This is a very unusual book, spanning topics rarely encountered in one and the same volume. The author, Viktor E. Frankl, was a pshychologist and he spent most of world war 2 in Auschwitz and other concentration camps. And these two backgrounds have gone into this book which is both an account of his experiences in the concentration camps, a psychological analysis of how people react under such extreme conditions and a short introduction to his psychological school called Logotherapy.
The basic underlying theme here is meaning (logos in greek). Frankl argues, that what made some people endure the trials of the concentration camps, while many others gave up, was their ability to see meaning in their suffering. And in general, Frankl sees the drive to discover meaning as our most basic need, and he believes that many psychological problems (from neuroses to alcoholism) stem from a lack of meaning in peoples lives.
And I would have to agree. There is no more powerful force in our lives, than to know that we are working for some purpose, which gives everything that happens meaning.
The account of his time in the camps is chilling, to say the least, but the most fantastic thing about it is the clarity with which Frankl describes it, totally untainted by any condemnation of other brutal prisoners or the SS soldiers. It is not that he condones their actions, or believes that they can be excused because people have no choice in such circumstances. He writes: “It is not for me to pass judgment on those prisoners who put their own people above everyone else. Who can throw a stone at a man who favors his friends under circumstances when, sooner or later, it is a question of life or death? No man should judge unless he asks himself in absolute honesty whether in a similar situation he might not have done the same.”
Frankl describes three roads to finding meaning, of which the third is the most important:
By creating a work or doing a deed.
By experiencing something or encountering someone.
By facing unavoidable suffering bravely
If you can put a meaning even on unavoidable suffering, and thus face it bravely, you will have achieved a deep and untouchable freedom. It was this freedom that enabled some prisoners to find beauty even in the concentration camps, as witnessed by this quote: “In camp too, a man might draw the attention of a comrade working next to him to a nice view of the setting sun shining through the tall trees of the Bavarian woods (as in the famous water color by D?rer), the same woods in which we had built an enormous, hidden munitions plant. One evening, when we were already resting on the floor of our hut, dead tired, soup bowls in hand, a fellow prisoner rushed in and asked us to run out to the assembly grounds and see the wonderful sunset. Standing outside we saw sinister clouds glowing in the west and the whole sky alive with clouds of ever-changing shapes and colors, from steel blue to blood red. The desolate grey mud huts provided a sharp contrast, while the puddles on the muddy ground reflected the glowing sky. Then, after minutes of moving silence, one prisoner said to another, ‘How beautiful the world could be!'”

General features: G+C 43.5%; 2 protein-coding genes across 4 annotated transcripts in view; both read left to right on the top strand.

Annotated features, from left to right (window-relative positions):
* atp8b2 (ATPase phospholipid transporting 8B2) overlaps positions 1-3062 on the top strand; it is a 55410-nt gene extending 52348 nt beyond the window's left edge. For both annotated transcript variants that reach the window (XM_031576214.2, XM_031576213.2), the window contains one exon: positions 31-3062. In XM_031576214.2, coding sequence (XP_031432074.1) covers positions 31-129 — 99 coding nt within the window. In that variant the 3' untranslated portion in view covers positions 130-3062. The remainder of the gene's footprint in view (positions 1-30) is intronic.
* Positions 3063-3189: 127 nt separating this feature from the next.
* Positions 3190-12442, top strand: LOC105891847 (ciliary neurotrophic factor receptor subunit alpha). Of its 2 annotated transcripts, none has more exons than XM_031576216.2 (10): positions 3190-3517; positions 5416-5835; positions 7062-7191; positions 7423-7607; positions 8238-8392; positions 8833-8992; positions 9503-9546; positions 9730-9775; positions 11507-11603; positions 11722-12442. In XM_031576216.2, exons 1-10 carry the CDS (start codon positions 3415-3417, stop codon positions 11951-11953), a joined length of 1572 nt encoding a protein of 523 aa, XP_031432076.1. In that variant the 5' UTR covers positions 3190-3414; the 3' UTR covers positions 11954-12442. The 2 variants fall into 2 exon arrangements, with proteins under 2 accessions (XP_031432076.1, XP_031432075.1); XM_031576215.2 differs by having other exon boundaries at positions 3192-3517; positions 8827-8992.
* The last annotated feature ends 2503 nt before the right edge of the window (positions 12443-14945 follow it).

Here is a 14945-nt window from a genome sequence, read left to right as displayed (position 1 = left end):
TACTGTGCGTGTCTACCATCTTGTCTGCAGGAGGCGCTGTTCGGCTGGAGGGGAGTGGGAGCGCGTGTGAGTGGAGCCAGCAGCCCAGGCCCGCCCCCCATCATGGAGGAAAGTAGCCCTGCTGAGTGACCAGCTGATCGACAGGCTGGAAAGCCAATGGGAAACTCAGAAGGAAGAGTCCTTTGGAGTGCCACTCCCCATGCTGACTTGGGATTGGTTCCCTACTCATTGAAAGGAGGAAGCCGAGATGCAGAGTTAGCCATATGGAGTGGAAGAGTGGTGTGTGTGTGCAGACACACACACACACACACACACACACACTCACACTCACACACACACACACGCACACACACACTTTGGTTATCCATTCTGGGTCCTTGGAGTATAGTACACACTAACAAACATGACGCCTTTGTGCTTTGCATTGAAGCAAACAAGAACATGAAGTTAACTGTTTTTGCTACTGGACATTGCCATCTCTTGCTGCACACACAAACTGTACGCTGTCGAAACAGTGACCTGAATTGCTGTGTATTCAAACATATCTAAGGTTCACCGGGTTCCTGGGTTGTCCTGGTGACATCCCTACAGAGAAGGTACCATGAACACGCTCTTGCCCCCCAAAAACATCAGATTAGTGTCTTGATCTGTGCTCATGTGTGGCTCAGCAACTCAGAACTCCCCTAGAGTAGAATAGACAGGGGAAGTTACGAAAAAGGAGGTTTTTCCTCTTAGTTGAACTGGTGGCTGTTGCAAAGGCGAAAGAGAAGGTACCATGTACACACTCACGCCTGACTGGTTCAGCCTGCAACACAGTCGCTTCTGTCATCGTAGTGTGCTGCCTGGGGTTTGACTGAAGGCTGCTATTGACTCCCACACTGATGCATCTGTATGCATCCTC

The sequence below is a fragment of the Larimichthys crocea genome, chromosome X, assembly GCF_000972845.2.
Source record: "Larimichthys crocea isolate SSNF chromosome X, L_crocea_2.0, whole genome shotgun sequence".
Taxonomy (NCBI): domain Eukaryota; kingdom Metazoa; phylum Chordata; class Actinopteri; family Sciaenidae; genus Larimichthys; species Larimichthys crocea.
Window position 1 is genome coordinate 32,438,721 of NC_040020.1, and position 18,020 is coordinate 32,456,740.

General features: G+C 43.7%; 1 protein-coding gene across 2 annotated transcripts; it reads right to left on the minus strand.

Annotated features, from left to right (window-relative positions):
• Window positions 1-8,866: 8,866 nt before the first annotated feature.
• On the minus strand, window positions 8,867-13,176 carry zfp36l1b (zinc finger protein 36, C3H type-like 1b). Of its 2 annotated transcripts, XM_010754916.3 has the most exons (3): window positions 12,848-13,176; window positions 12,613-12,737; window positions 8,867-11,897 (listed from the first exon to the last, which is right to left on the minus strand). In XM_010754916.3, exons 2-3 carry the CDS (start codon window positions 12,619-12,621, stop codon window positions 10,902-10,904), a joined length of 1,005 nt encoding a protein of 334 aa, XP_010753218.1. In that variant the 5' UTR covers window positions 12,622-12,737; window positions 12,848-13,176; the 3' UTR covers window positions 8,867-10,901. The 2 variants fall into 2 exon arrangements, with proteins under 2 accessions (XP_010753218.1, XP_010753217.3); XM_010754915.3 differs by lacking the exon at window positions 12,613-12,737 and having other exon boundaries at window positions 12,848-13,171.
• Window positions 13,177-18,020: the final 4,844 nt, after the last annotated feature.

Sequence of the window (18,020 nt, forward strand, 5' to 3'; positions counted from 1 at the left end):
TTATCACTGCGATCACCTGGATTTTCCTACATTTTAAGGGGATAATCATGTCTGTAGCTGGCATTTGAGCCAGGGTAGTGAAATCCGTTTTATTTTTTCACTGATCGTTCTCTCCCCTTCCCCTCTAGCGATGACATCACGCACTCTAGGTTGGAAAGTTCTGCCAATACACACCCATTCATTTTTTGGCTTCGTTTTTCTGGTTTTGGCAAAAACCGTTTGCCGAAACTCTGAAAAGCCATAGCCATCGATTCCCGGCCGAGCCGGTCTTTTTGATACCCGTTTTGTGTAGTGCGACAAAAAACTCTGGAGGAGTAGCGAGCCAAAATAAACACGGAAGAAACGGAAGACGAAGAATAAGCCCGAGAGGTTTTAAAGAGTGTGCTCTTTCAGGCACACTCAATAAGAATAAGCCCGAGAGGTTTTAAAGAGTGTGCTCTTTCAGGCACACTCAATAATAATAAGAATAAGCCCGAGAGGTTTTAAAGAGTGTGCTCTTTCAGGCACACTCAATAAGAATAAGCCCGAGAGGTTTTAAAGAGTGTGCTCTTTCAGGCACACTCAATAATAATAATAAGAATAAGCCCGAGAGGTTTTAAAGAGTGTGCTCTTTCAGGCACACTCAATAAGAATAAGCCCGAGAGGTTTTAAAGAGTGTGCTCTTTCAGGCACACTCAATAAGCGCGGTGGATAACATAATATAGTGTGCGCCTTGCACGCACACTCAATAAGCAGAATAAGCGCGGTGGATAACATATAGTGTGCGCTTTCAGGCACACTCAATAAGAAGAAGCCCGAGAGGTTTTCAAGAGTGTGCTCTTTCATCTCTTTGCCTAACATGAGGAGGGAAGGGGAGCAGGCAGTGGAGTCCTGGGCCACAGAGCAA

It is interesting to note how many psychological schools have come out of Vienna, starting with Freud and Adler and in this case Frankl and Logotherapy. Another example of Viennese therapy is the one described by Paul Watzlawick in Change, and there are certainly similarities between the methods use by Frankl and Watzlawick. As an example they both use paradox as a tool to effect change in a very short time.
And indeed they both believe, that large scale and lasting psychological change can be brought about very quickly. The attitude is very different in traditional psycho analysis, where everybody “knows” that it can take years of therapy to achieve any improvements.
I recommend this book highly, for many reasons:
As an account of life in a concentration camp
As an introduction to logotherapy
As an hommage to a Frankl, who stands out as intelligent and compassionate
As a celebration of the power of meaning in our lives
This page contains a list of quotes by Viktor Frankl.